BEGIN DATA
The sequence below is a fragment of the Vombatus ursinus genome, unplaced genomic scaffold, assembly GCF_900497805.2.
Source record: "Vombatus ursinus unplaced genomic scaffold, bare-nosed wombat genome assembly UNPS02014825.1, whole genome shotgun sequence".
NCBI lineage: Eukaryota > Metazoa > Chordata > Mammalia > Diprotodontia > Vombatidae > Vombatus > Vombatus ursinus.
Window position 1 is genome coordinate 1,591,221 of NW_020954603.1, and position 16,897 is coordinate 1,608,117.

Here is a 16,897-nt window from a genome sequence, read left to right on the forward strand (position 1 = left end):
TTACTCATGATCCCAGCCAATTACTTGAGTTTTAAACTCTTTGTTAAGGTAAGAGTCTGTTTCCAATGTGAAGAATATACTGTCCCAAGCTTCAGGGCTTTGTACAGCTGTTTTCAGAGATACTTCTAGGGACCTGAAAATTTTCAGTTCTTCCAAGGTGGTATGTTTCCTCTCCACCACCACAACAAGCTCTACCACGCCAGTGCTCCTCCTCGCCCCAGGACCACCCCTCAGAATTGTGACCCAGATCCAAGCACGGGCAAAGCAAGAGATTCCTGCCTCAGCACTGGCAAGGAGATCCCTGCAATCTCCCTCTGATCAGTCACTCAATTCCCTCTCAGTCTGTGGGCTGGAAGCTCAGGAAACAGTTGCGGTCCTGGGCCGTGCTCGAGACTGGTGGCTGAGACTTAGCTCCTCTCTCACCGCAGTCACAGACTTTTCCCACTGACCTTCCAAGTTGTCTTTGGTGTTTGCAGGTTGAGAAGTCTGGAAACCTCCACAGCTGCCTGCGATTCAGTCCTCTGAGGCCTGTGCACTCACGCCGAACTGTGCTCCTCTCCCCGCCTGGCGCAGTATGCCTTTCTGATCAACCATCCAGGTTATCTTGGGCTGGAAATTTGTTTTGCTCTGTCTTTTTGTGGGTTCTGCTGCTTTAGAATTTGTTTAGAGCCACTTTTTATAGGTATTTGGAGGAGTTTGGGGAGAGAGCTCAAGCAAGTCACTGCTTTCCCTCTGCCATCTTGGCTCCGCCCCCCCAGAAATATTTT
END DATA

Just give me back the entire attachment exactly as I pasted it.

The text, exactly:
The sequence below is a fragment of the Vombatus ursinus genome, unplaced genomic scaffold, assembly GCF_900497805.2.
Source record: "Vombatus ursinus unplaced genomic scaffold, bare-nosed wombat genome assembly UNPS02014825.1, whole genome shotgun sequence".
NCBI lineage: Eukaryota > Metazoa > Chordata > Mammalia > Diprotodontia > Vombatidae > Vombatus > Vombatus ursinus.
Window position 1 is genome coordinate 1,591,221 of NW_020954603.1, and position 16,897 is coordinate 1,608,117.

Here is a 16,897-nt window from a genome sequence, read left to right on the forward strand (position 1 = left end):
TTACTCATGATCCCAGCCAATTACTTGAGTTTTAAACTCTTTGTTAAGGTAAGAGTCTGTTTCCAATGTGAAGAATATACTGTCCCAAGCTTCAGGGCTTTGTACAGCTGTTTTCAGAGATACTTCTAGGGACCTGAAAATTTTCAGTTCTTCCAAGGTGGTATGTTTCCTCTCCACCACCACAACAAGCTCTACCACGCCAGTGCTCCTCCTCGCCCCAGGACCACCCCTCAGAATTGTGACCCAGATCCAAGCACGGGCAAAGCAAGAGATTCCTGCCTCAGCACTGGCAAGGAGATCCCTGCAATCTCCCTCTGATCAGTCACTCAATTCCCTCTCAGTCTGTGGGCTGGAAGCTCAGGAAACAGTTGCGGTCCTGGGCCGTGCTCGAGACTGGTGGCTGAGACTTAGCTCCTCTCTCACCGCAGTCACAGACTTTTCCCACTGACCTTCCAAGTTGTCTTTGGTGTTTGCAGGTTGAGAAGTCTGGAAACCTCCACAGCTGCCTGCGATTCAGTCCTCTGAGGCCTGTGCACTCACGCCGAACTGTGCTCCTCTCCCCGCCTGGCGCAGTATGCCTTTCTGATCAACCATCCAGGTTATCTTGGGCTGGAAATTTGTTTTGCTCTGTCTTTTTGTGGGTTCTGCTGCTTTAGAATTTGTTTAGAGCCACTTTTTATAGGTATTTGGAGGAGTTTGGGGAGAGAGCTCAAGCAAGTCACTGCTTTCCCTCTGCCATCTTGGCTCCGCCCCCCCAGAAATATTTT